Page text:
Home' The Wellingtonian : June 16th 2011 Contents 17
THE WELLINGTONIAN, JUNE 16, 2011
Hosted by the Wellington Antique Bottle & Collectables Club
.. A showcase of collections ..
Sunday 19 June 2011
9.30am -- 3pm
The Royal Numismatic Society of NZ's
Coin, Banknote and Medal Fair
Saturday 18th June 2011
9am to 4pm
Kingsgate Hotel, 24 Hawkestone St
Free entry • Displays • Giveaways • Kids' events
10 national dealers buying and selling
Limited edition banknotes and medals
See ww w.RNSNZ.org.nz for details
Major Sponsor & Official
issuer of NZ legal tender
Burning bright: Writer Michael Morrissey is the subject of Daytime Tiger, a film documenting his week-long slide
into an episode of manic illness.
A week in
the LIFE of
a troubled MIND
By JIM CHIPP
Does genius sometimes lie
That's an intriguing ques-
tion posed by Hataitai film-maker
Costa Botes' documentary Day-
The film, which is among the
local offerings in this year's New
Zealand Film Festival, tracks a
one-week period in Auckland
writer Michael Morrissey's life as
he spirals into a manic phase of
At Morrissey's invitation, Botes
somewhat reluctantly agreed to
film him and his wife as they
coped with his illness.
Some people with bipolar dis-
order, formerly known as manic
depression, are high achievers
who sometimes credit their suc-
cess to the heightened perception
and accelerated thought that they
believe the manic phase of the
condition brings them.
Does mania open up the
creative gates? And where does
creativity come from? Is there a
part of the brain that people who
are manic can access more
readily?'' asks Botes.
Michael's answer to that was,
and probably still is, yes, the proof
of that being that so many
geniuses have mania.
My feeling was that it doesn't
matter how much of a genius you
are, how tight your conduit is to
creativity, if you haven't got the
discipline to do the work, then it's
all for nothing anyway. I could
really see that in Michael.''
Morrissey has written a book on
the subject, Taming the Tiger.
When I was filming him, he
always took the line that he knew
best and could control it.
The analogy he gave is surfing
the giant 40-foot [12-metre] waves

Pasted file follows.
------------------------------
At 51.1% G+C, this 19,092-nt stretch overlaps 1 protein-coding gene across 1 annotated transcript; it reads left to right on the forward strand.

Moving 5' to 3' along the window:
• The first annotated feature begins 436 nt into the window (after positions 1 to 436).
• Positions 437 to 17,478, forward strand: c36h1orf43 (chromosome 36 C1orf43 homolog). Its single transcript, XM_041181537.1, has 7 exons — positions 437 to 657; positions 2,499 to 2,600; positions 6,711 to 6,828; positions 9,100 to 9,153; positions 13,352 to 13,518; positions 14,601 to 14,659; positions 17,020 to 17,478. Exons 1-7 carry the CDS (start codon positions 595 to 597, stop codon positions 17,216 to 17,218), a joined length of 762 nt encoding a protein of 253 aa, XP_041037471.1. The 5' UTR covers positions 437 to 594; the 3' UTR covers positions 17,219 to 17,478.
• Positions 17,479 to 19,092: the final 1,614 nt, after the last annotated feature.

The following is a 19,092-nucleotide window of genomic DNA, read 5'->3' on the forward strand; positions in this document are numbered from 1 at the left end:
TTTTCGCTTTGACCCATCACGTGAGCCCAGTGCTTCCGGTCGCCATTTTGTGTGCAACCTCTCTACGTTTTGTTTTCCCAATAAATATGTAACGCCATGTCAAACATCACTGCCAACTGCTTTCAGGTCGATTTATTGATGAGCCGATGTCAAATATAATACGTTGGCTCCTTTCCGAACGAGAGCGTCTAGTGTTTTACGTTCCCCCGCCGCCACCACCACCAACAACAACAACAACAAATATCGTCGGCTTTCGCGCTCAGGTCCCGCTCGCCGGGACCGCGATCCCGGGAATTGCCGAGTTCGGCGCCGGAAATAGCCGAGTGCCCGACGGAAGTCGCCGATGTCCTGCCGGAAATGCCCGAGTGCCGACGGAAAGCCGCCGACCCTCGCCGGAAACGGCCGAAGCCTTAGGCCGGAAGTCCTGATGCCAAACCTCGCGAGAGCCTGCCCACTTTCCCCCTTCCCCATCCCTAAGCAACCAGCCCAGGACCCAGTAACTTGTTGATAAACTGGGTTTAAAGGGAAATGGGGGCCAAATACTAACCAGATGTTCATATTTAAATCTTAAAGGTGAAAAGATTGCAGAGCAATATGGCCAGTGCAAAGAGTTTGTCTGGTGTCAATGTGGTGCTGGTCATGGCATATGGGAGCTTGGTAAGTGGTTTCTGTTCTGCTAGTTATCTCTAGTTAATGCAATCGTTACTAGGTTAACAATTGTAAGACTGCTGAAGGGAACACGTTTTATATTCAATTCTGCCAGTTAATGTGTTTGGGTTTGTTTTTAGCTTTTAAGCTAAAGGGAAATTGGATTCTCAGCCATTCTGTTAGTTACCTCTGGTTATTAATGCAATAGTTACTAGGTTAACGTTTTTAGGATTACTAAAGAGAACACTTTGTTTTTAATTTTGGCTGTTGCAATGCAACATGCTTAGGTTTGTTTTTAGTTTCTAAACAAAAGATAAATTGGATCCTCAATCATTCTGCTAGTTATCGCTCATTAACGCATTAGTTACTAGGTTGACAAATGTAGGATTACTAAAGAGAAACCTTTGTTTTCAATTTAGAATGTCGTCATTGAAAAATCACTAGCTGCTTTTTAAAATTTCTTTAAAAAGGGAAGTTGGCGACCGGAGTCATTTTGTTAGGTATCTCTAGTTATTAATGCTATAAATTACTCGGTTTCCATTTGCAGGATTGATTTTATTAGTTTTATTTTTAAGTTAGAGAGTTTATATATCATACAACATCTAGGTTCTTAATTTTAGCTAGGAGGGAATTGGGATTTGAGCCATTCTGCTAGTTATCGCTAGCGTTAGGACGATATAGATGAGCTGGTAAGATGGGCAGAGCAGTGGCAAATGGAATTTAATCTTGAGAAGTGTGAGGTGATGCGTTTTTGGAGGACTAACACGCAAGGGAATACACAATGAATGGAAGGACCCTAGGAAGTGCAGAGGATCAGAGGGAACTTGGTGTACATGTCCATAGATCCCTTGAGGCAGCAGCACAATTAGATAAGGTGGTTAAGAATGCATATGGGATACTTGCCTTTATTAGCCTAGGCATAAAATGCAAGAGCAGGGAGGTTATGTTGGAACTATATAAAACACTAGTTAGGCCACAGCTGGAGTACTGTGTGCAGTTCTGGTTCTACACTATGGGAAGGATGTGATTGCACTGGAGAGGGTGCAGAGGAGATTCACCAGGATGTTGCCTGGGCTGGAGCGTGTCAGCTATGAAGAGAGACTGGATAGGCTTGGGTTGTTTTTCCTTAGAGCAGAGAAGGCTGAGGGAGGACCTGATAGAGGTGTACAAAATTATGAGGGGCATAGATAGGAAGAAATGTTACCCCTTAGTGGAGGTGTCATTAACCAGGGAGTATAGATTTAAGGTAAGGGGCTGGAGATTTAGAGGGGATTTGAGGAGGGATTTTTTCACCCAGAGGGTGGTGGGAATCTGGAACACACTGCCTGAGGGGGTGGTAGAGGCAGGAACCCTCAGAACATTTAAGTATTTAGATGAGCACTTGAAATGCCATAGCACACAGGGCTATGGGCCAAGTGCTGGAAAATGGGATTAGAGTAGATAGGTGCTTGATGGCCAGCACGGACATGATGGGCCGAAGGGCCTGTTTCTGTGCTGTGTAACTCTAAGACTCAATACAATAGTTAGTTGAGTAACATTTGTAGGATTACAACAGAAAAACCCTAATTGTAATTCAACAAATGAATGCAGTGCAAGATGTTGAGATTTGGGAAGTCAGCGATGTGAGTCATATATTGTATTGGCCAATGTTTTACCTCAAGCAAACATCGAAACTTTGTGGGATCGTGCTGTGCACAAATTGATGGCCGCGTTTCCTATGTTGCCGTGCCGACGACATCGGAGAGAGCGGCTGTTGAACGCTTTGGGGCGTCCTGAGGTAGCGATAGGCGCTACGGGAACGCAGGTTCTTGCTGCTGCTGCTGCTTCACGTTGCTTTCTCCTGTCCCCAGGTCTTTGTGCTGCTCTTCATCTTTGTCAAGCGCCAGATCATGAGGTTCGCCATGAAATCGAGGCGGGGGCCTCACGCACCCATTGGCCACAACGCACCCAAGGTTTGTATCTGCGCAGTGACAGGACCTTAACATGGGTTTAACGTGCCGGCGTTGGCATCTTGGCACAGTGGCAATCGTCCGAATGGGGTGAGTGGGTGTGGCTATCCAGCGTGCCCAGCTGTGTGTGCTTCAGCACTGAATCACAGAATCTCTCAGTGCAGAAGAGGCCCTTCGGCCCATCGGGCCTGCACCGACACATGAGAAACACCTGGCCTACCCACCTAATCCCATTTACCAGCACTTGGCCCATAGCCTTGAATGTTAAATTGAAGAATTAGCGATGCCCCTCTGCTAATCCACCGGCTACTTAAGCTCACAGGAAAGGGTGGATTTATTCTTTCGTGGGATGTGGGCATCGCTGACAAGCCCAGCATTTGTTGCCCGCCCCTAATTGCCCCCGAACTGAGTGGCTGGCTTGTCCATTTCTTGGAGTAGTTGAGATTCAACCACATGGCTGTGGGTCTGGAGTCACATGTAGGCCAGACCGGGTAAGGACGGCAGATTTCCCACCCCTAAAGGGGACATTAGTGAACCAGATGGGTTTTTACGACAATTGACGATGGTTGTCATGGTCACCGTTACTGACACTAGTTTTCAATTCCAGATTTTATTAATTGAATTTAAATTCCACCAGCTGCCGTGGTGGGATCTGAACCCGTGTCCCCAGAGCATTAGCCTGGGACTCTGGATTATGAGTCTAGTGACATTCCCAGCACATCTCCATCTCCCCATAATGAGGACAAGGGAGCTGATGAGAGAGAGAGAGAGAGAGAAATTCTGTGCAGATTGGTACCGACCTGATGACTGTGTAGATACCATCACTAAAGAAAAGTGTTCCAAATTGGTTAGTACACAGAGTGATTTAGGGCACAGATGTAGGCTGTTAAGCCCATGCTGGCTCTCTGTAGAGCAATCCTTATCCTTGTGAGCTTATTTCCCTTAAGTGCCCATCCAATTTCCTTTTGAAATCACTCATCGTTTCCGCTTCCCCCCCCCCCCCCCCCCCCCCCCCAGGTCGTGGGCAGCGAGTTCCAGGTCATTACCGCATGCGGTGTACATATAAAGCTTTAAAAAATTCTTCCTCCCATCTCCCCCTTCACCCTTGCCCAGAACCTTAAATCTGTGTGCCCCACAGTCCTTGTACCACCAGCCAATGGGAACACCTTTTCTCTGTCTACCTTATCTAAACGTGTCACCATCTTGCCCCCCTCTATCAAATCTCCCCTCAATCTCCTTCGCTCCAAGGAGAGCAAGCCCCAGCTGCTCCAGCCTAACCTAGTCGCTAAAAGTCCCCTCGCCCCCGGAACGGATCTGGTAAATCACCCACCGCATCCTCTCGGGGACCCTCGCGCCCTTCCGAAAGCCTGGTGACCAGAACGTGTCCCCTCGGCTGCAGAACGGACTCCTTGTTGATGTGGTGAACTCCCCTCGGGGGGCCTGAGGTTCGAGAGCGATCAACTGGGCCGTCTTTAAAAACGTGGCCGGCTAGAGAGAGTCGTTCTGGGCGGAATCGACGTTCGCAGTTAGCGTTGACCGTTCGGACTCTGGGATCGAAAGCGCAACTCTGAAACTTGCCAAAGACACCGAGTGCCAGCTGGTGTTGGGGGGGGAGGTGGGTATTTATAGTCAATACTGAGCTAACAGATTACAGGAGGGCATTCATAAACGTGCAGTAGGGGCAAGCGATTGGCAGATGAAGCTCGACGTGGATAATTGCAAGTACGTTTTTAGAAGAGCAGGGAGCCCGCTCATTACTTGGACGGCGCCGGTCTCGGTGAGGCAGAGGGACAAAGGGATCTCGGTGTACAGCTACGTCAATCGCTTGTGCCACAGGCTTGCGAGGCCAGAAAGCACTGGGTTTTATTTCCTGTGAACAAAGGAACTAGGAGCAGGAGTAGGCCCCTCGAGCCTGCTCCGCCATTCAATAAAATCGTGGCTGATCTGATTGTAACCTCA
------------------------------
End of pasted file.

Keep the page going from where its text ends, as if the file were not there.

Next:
in Hawaii. Someone with enough
skill and experience was able to do
it and he was that man, that he
always knew when it was coming
and he would be able to surf it [a
manic episode],'' he said.
If this is surfing I see rocks
Morrissey asked Botes not to
make the film soft, but was sur-
prised how hard the finished prod-
It's not matinee entertain-
ment, but I don't think it's par-
ticularly gruelling,'' Botes said.
The film depicts Morrissey in
control of his behaviour, partly in
control and then out of control.
In fact you can actually see
that change,'' said Botes.
That was one of the challenges
I had when editing the film. I
didn't want to subtitle it, but I
wanted people to understand
what they were seeing.''
Botes said the film gave an up-
close look at a case of mental ill-
ness and was unbelievably frank
and often surprisingly funny.
Festival to feature local films
Four New Zealand feature films and
two local retrospective films will screen
in this year's New Zealand Inter-
national Film Festival, organisers
Florian Habicht's Love Story is part
romantic comedy and part documen-
tary, following Habicht on a search for
love in New York.
New Zealander Kerry Hamill was
captured, tortured and killed by Khmer
Rouge in 1978. In Brother Number One,
producer Annie Goldson follows Kerry's
brother, Olympian and trans-Atlantic
rower Rob Hamill, on his journey to
Cambodia to testify at the War Crimes
Tribunal. Hammill retraces the steps
taken by his brother and speaks to
Daytime Tiger is a new documentary
by Costa Botes that captures local
writer Michael Morrissey's struggle
with bipolar disorder.
Park Kiyong's documentary Moving
looks at the impact of the February
earthquake on a Korean immigrant
family attempting to rebuild their lives
Mana Waka, the 1990 feature-length
documentary directed by Merata Mita,
will screen as a tribute to the film-
maker who died suddenly a year ago
after collapsing outside the Maori Tele-
Illustrious Energy, a highly regarded
but little-seen 1988 feature by Leon
Narbey, will screen as a retrospective
title in Wellington only. Set in central
Otago in 1895, two Chinese immigrants
dream of returning to their home
country as they struggle to make a liv-
ing gold mining.
The New Zealand International Film
Festival will run from July 28 to August
ARE YOU A GOOD LISTENER?
COULD YOU BE A SAMARITAN
(WE CALL THEM SAMS)?
our next training course starts 23 July 2011
CALL 472 3676 or VISIT samaritans.org.nz
A Samaritans volunteer doesn't stand out from the
crowd BUT they are often there when no one else is.
Peter Walker, currently
writer in residence at
Randell Cottage, will
speak at the Thistle
Inn, 3 Mulgrave St,
Thorndon, at 7.30pm on
Walker is a former
and has worked for sev-
eral British news-
Entry: $3 for Society of
Authors members, $5
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